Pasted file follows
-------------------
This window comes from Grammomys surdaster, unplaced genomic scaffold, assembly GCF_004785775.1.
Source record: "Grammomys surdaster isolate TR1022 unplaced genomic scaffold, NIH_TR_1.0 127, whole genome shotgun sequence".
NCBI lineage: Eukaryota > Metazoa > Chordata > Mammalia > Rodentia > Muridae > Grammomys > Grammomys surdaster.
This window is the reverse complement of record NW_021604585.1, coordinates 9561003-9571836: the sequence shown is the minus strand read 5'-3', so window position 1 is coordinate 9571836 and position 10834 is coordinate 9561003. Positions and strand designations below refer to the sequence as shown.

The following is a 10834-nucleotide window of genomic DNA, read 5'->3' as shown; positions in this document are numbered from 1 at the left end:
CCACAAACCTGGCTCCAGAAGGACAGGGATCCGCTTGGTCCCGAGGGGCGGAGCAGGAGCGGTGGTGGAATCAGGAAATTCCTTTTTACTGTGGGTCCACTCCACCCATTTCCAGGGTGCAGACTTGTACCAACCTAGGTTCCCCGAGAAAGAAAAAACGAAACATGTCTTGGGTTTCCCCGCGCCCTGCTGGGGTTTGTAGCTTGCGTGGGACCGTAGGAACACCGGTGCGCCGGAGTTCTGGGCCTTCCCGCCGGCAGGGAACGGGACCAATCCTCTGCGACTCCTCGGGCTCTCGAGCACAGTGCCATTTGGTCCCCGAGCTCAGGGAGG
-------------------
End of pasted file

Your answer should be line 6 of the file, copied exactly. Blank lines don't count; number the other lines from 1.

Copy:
CCACAAACCTGGCTCCAGAAGGACAGGGATCCGCTTGGTCCCGAGGGGCGGAGCAGGAGCGGTGGTGGAATCAGGAAATTCCTTTTTACTGTGGGTCCACTCCACCCATTTCCAGGGTGCAGACTTGTACCAACCTAGGTTCCCCGAGAAAGAAAAAACGAAACATGTCTTGGGTTTCCCCGCGCCCTGCTGGGGTTTGTAGCTTGCGTGGGACCGTAGGAACACCGGTGCGCCGGAGTTCTGGGCCTTCCCGCCGGCAGGGAACGGGACCAATCCTCTGCGACTCCTCGGGCTCTCGAGCACAGTGCCATTTGGTCCCCGAGCTCAGGGAGG